The vibrant colors of the New Zealand mussel dish popped out against the black slate dish.  Fresh corn mixed with its nemesis, huitlacoche, added an earthy and smokey layer of flavor while pico de gallo and fresh marjoram danced in fresh celebration on my tongue, all brought together through the creaminess and richness of lobster reduction and panela cheese.

A salad made with crisp hydroponic lettuce and cherry tomatoes from San Román’s garden in the Guadalupe Valley came dressed with a sweet syrupy hibiscus vinaigrette and bacon bits.  We actually had a vase of live hydroponic lettuce on our table on display.

Our seafood course was a rolled fillet of locally caught sole stuffed with graped leaves and smoked marlin, standing tall atop a bed of savory smoked scallop and fish jus sauce.  What looked like a cylinder of classic gratin dauphinois with potatoes and cream, given the chef’s classical French training background, was actually a Baja twist of chayote lasagna.  This delicious vegetable side, along with the amazing sauce and the smoked marlin, or ‘jamón of the sea’, brought a wonderful level of savoriness and richness to this creation.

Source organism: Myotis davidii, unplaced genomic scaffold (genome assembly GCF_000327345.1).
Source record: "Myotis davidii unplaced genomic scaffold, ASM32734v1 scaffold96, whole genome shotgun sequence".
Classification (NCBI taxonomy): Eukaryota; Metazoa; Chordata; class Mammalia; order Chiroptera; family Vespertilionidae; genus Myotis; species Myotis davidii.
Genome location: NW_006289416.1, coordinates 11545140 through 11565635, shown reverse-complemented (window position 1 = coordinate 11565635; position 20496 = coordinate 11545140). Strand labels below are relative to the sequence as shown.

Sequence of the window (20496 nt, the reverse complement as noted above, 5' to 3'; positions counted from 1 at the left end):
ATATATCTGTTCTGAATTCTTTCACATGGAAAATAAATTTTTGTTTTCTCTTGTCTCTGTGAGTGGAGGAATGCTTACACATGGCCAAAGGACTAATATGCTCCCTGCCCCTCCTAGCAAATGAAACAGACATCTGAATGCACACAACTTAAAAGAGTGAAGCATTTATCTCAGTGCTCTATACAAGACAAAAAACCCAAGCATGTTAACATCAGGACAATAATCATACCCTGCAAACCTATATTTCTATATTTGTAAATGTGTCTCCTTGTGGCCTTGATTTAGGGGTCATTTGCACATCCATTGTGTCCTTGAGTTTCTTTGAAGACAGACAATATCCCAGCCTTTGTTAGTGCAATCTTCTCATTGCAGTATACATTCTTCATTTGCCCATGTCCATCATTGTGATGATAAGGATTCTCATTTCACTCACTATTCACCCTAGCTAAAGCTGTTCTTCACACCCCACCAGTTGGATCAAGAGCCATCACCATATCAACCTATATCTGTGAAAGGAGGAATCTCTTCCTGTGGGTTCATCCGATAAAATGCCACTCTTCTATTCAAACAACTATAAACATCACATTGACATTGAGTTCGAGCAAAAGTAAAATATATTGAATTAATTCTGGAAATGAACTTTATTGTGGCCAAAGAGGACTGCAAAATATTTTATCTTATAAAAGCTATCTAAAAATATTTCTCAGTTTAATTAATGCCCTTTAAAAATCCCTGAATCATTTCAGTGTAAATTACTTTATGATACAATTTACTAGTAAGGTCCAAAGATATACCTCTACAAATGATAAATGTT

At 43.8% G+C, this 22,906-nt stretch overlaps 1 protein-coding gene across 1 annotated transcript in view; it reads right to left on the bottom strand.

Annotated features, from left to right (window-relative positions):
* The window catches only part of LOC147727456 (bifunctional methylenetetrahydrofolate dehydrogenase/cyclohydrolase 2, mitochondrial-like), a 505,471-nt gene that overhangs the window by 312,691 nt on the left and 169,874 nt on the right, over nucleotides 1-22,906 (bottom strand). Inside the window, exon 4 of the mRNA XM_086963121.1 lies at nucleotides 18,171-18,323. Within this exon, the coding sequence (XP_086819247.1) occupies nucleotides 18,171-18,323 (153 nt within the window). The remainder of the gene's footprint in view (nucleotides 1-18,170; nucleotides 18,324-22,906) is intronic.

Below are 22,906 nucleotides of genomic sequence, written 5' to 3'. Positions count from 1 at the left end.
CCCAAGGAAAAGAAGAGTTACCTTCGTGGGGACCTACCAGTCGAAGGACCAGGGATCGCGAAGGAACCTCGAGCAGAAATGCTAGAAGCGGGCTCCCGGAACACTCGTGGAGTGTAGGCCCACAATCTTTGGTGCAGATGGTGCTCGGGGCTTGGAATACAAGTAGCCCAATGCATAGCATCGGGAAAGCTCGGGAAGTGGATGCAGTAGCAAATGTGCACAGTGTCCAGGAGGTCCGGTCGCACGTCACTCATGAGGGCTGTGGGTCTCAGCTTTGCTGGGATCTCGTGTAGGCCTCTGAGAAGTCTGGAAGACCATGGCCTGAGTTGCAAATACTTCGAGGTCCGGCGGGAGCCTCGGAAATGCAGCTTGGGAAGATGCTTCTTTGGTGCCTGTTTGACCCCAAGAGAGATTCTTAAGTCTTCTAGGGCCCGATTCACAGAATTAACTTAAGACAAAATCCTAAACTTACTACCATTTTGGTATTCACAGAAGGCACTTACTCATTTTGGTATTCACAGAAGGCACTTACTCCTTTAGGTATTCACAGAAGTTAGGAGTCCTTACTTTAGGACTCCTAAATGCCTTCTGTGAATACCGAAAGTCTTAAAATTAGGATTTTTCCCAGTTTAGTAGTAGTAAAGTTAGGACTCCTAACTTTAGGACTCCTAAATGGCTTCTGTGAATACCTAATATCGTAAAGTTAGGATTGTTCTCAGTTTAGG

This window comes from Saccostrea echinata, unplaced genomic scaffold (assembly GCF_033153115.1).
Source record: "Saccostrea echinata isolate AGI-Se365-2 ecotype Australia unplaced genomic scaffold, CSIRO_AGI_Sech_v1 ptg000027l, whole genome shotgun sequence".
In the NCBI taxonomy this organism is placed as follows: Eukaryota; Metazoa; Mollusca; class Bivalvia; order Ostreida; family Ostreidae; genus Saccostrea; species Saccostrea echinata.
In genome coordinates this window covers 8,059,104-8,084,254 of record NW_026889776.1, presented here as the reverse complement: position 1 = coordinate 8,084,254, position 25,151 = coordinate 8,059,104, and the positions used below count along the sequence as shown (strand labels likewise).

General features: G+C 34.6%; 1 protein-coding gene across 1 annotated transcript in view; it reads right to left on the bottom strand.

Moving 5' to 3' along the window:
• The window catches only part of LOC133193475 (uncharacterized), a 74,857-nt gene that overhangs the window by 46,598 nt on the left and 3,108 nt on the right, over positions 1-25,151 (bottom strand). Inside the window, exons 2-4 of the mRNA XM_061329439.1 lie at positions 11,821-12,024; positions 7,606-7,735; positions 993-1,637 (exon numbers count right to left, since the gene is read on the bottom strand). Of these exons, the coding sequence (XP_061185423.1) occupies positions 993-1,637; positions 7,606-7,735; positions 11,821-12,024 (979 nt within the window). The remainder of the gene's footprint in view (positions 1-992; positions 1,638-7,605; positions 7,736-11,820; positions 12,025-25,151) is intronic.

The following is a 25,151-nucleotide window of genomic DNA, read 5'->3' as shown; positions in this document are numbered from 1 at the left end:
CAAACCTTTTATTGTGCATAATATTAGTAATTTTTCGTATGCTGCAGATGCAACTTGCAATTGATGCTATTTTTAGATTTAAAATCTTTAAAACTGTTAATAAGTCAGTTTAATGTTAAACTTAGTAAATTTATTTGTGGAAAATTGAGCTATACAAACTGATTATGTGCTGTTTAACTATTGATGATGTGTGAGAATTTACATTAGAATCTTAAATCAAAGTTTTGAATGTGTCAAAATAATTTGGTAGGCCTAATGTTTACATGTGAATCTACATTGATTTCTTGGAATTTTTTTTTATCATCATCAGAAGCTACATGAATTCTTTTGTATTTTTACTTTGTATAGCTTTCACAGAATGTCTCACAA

An artistic plate of Mexicali beef tenderloin with salsa de pimenta verde was plated with abstract expressionism under the skillful hands of the restaurant’s auteur. A yellow circle of seared guava with crunchy round seeds lay still next to a twig of fresh rosemary from the garden that released pungent freshness into the air to entice our olfactory senses.  Crunchy flakes of chicharrones sparkled on a painted landscape of browned sauce, inviting us to savor its seductive crackles with every bite.  Perfectly paired with a bottle of 2007 Adobe Guadalupe Jardín Secreto, this dish demonstrated the sensitivity and sensuality of Chef San Román.